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Why the crooks are on the run...and how to keep them running.
The number one strategist in the war against crime is a colorful dandy with an attitude, a fixture on the celebrity scene at Elaine's restaurant, and, worst of all in the eyes of his critics, a former lieutenant in the despised New York City Transit Force--a subway cop who wears spectator shoes, bow ties and a homburg, and drinks champagne on ice.
But former NYPD Deputy Commissioner Jack Maple was also an extraordinarily tough and brilliant cop, who rose through the ranks by being relentless, fearless and clever. As a young officer, he constantly got in trouble for making too many arrests (too much paperwork, said the bosses), and as a transit detective he pioneered the fabled decoy squad that drove criminals out of the subways in the 1980s. Most important, Maple had ideas--ideas that would transform New York City, then other cities, and change the way people think about crime.
Maple knew from his twenty years on the force that stopping crime was not a priority of the police--unbelievable but true. Crooks worked nights and weekends, but the cops didn't want to. Vast areas of the city were written off by the police--because they thought they were lost forever. Too bad about the citizens who lived there.
Maple was determined to revolutionize the way crime is fought--how cops go after crooks, and how they prevent crime from happening in the first place. And he succeeded. Two years after Maple became Deputy Commissioner, the seemingly explosive crime rate was going down--fast: murder rate down 50 percent, crime down overall by 39 percent. And by 1998, the number of murders in New York City for the year was lower than in 1964. After his program was implemented in New Orleans, the violent crime rate in America's most dangerous city was cut in half between 1996 and 1999--and results were even better in Newark.
But Maple is not satisfied. In The Crime Fighter he tells the reader how crime can and should be attacked. Laced with fascinating, incredible and often humorous tales of Maple's adventures as a cop, the book is as entertaining as it is informative. Anyone interested in how criminals think and act, and how the police should do their jobs as servants of the people, not as an occupying force, will devour this absorbing book.
"synopsis" may belong to another edition of this title.
Jack Maple was a former NYPD transit cop who found himself appointed deputy commissioner in 1993. Upon assuming his new office, the erstwhile Don Quixote of urban crime led a charge to reform the way cops go about their everyday business--namely, busting the bad guys. Amazingly, Maple succeeded, and New York's crime rate--previously spiraling out of control--took a 39 percent tumble within two years of his ascension to policymaker, with murders alone falling an astounding 50 percent.
The Crime Fighter is the story of a regular beat cop with big ideas, and Maple's fast-paced, two-fisted tone helps punctuate an often madcap assortment of recollections. Maple's an unusual character to say the least, a somewhat rotund dandy who sports a bow tie and derby in public and nurtures a reputation as a gourmand. He takes the lion's share of credit for NYC's reduction in crime, but almost in an offhand, good-sportish way, rather than incessantly beating his own drum. He'd rather tell tales about the time he chewed out the chief ("I'll be damned if I'm going to start looking over my shoulder because of a guy down here wearing Ricky Nelson suits") or the time he played up his hemorrhoid problems to goad a prisoner into making a confession. Once he gets past his active days on the beat, Maple settles down into a steady rhythm, systematically laying out the obstacles he faced in trying to get his department to fight crime in an orderly, sensible manner, and then explaining the process whereby he went right ahead and did it. (The COMSTAT system he devised for storing and tracking crime information is now standard operating procedure in many police departments across the country.) The Crime Fighter never gets bogged down in its own grandeur--on the contrary, parts of Maple's look back read like good Elmore Leonard-type crime fiction, and several passages are so beautifully absurd that it takes a supreme effort of will to remember that, yes, a cop really wrote that. --Tjames MadisonFrom the Back Cover:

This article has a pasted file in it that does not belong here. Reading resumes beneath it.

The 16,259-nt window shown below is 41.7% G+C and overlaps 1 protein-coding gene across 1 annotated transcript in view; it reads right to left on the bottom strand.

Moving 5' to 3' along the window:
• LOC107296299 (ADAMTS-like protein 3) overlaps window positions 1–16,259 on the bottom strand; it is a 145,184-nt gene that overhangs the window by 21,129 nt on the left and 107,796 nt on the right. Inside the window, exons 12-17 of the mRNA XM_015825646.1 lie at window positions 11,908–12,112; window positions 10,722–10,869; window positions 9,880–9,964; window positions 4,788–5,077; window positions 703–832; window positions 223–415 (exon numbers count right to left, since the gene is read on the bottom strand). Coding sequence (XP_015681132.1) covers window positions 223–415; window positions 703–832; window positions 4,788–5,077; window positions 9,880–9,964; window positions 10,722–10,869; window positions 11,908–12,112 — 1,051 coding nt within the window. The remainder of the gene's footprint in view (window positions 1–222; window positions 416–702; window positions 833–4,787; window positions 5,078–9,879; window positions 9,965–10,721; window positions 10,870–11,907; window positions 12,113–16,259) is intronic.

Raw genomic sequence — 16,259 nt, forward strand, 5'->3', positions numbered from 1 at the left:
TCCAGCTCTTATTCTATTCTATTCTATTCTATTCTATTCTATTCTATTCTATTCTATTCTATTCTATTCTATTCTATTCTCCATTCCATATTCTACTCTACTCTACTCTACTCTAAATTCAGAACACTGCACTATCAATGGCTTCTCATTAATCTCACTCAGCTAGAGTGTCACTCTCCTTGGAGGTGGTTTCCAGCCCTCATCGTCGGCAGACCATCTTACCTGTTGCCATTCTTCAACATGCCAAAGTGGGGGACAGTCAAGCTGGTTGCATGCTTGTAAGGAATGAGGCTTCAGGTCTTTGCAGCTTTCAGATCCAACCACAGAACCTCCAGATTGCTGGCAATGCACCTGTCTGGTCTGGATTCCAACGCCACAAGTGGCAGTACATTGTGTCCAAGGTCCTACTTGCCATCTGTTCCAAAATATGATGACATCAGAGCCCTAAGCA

"Maple will leave you cheering as he scores victories over hack police brass, cheap politicians, and most importantly for the rest of us, himself. Book him."
-- Dennis Hamill, New York Daily News Columnist, Author of Three Quarters and Throwing 7's
"Cops and crooks--nobody knows them better than Jack Maple; and nobody has ever told their story quite like the 'Jackster.' He's been where the truth is stranger than fiction, and The Crime Fighter puts you right beside him."
-- William J. Bratton, Former New York City Police Commissioner
"Jack Maple is the people's cop. He has spent his life making all our lives safer. It's all in this book. A great read and a manual for policing in the new millennium."
-- Terry George and Jim Sheridan, Writers/Directors In the Name of the Father, Some Mother's Son, The Boxer
"Jack Maple is this country's outstanding thinker about fighting crime in our cities. Anyone concerned with making our cities safer should read this very important, very practical, and very witty book."
-- John F. Timoney, Police Commissioner,Philadelphia Police Department
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Book Description Doubleday, 1999. Hardcover. Condition: New. Never used!. Seller Inventory # P110385493630
Book Description Doubleday, 1999. Condition: New. book. Seller Inventory # M0385493630
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